Socialized medicine creates a bureaucracy run by laymen. I say that after dealing with municipal, county and provincial medical societies, all run by doctors, we in the profession should be used to bureaucracy by now'. And what's so sinister about laymen? As our elected representatives, they run the whole country. What is a school board but a group of laymen in the field of education? And what about the Swift Current medical plan in Saskatchewan? Its top authority is a board of twelve citizens, and it's been commended by the secretary of the CM A.

But the patient's most intimate medical secrets will be exposed to government employees. Strangely enough this argument has never cropped up with respect to doctors who report to private insurance companies. Why be so sanctimonious in the case of a government plan? (In point of fact, a significant instance of government discretion is Ontario's abolition of any reference to legitimacy on its birth certificate.) Where hospital insurance is run by governments, the paperwork load is lighter, believe it or not. There are no questions about past illnesses.

// medical care is free, hypochondriacs will waste all the doctors' time. This hardly deserves an answer; seriously ill and needy people outnumber hypochondriacs a hundred to one. and. in any case, the novelty of running to the doctor for nothing is just as certain to wear off here as it has worn off in England.

Without the indigent free-ward patients,

teaching hospitals will have nobody to use as teaching material. Poor people, incredibly enough, are every bit as sensitive as rich people. What is the justification for subjecting medical-alms recipients to degradation and embarrassment at the hands of over-objective clinicians?

The patient should be free to choose his own doctor. Unquestionably. But free choice must not be contused with unlimited choice. Under any system, choice of physician is always limited by certain obvious factors. Take geography: if a Calgary woman's favorite doctor moves to Vancouver. there's not much she can do. And how much free choice is there when a patient has to go to a closed hospital, where his family doctor is not allowed to attend him? Only a working system of socialized

medicine can guarantee the widest choice of physician by removing the barrier of ability to pay.

Doctors will, in effect, become civil servants taking a government salary, and they may earn less. I his is the crux of the whole problem. The very fact that it worries doctors so much is a sad commentary on the state of their economic education. In this respect they have much to learn from teachers.

Doctors have some lean years behind them as students and interns. They want to get their dough back. Organized medicine has been saying for years that it is non-political—and therefore the festering public-health problems it ignores aren't its business-—but once the issue became gilttinged, once the doctors thought their wallets were threatened in Saskatchewan, how quickly they dropped their threadbare coat of neutrality.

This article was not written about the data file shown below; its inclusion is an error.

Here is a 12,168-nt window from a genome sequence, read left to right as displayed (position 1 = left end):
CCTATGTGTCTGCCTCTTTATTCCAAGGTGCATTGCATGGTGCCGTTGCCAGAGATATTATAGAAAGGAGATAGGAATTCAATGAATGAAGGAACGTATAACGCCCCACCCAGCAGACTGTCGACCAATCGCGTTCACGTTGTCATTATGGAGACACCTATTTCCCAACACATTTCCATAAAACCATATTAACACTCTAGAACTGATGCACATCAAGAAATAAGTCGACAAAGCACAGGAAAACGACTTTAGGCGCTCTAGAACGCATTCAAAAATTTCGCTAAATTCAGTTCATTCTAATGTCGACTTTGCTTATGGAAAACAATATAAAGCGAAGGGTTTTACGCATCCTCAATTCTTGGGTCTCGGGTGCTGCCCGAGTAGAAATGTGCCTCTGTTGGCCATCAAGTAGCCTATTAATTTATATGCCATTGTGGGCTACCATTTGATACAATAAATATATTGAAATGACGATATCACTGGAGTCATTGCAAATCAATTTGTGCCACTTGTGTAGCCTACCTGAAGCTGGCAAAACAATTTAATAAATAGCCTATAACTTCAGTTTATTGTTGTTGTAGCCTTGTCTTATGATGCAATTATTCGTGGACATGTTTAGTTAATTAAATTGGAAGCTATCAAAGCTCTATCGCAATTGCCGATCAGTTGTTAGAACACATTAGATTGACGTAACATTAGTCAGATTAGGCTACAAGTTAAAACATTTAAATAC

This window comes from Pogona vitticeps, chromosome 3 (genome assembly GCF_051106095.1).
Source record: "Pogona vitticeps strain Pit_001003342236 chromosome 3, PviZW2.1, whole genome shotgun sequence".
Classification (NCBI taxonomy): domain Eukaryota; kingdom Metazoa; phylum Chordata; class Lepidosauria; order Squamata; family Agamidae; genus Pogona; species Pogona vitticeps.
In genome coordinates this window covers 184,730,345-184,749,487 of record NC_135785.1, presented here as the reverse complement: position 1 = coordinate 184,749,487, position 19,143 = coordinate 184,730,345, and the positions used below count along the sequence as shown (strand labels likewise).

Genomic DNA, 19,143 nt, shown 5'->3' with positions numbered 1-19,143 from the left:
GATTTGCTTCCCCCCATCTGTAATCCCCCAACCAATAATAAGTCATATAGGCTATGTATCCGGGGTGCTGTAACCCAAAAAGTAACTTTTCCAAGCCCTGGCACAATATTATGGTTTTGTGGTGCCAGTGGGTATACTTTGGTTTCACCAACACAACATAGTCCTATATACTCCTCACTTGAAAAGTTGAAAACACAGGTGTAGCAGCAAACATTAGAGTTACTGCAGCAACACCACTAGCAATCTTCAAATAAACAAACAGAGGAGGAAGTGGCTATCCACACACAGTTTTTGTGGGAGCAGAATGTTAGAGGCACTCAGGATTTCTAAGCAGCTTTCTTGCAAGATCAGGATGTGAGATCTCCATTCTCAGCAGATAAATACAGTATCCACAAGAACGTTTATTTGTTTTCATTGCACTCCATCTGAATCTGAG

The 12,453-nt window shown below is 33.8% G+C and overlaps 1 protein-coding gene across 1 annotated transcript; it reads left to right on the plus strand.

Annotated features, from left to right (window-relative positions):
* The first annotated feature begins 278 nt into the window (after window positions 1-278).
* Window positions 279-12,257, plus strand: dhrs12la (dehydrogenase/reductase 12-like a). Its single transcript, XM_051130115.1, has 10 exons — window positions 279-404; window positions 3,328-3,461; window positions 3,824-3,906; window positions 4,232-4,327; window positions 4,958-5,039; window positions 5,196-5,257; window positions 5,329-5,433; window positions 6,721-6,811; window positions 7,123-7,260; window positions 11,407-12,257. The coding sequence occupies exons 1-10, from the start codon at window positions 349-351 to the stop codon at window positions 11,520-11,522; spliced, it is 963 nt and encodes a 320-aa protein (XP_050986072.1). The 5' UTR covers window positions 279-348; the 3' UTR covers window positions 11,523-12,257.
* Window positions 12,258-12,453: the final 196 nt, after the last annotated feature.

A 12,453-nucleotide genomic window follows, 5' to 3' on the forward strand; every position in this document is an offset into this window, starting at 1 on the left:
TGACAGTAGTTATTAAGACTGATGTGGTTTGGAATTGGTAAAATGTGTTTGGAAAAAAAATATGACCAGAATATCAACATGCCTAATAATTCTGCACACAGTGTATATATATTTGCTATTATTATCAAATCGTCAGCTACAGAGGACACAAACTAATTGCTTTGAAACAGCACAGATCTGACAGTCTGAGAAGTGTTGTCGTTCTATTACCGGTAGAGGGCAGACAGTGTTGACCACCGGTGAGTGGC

Some specialists in England are actually earning more today than they ever did without socialized medicine. But will even the average Canadian practitioner find himself less secure financially under a prepaid medical plan? Look at him today. He doesn’t have the low-cost insurance and pension benefits available to nearly any

factory hand: he has no minimum work week: no guarantee the patient will pay him promptly, or at all. and no job security until years after he graduates from university, unless he's a hereditary member of one of the cliques that form around the closed teaching hospitals.

In addition to what a government-operated plan will guarantee patients, it must contain guarantees for doctors. In other words, it's time the doctors stopped fighting socialized medicine and started demanding that it be brought along quickly, and with them in mind.

Of course, doctors will protest that they like their current working conditions, that they love filling out all those repetitive forms, that they delight in losing fifty cents on a five-dollar house-call fee because the private insurance carrier is so top-heavy with clerical costs. Doctors will say they don't want anybody to dictate to them how many hours they should work.

Then let us ask: how safe is a doctor punch-drunk with work? Is he not a menace both to himself anil to the patient? Should not a progressive system of medicine seek to save both doctor and patient? There will be doctors who die because of dedication and some who die because of greed.

If so many doctors work such long hours today, who will do the extra work when they're all on the forty-hour week? Much of the time of any busy doctor is eaten up by clerical and routine drudgery far below the level of his true medical competence. 1 he answer lies in more medical education-—not merely of doctors, but of the nurses and technicians who should he shouldering the less highly skilled work. (When a medical student flunks out. why don't we at least educate him as a medical technician instead of writing him off?)

Education and health, freely available to all. are the two pillars that will support for Canadians the ancient ideal of healthy minds in healthy bodies. We've built two thirds of the educational pillar—free compulsory primary schools and free secondaryschools. If we go on. if we educate university students including medical students free of charge—even paying students a salary if they need it—we'll have the whole pillar built. Howmany deserving students would we salvage with such a system?

This would make it easier to build the second pillar of universal health, on which we've made hesitant beginnings with our medical welfare plans, our hospital insurance. our free tuberculosis X-rays and our free Salk shots. A young doctor assured of security, who hasn't had to endure grinding penury as student and intern for eight or nine years, will surely be more likely to remember one of the high concepts of his profession: Non magister sed minister — Be not the master but the servant of humanity.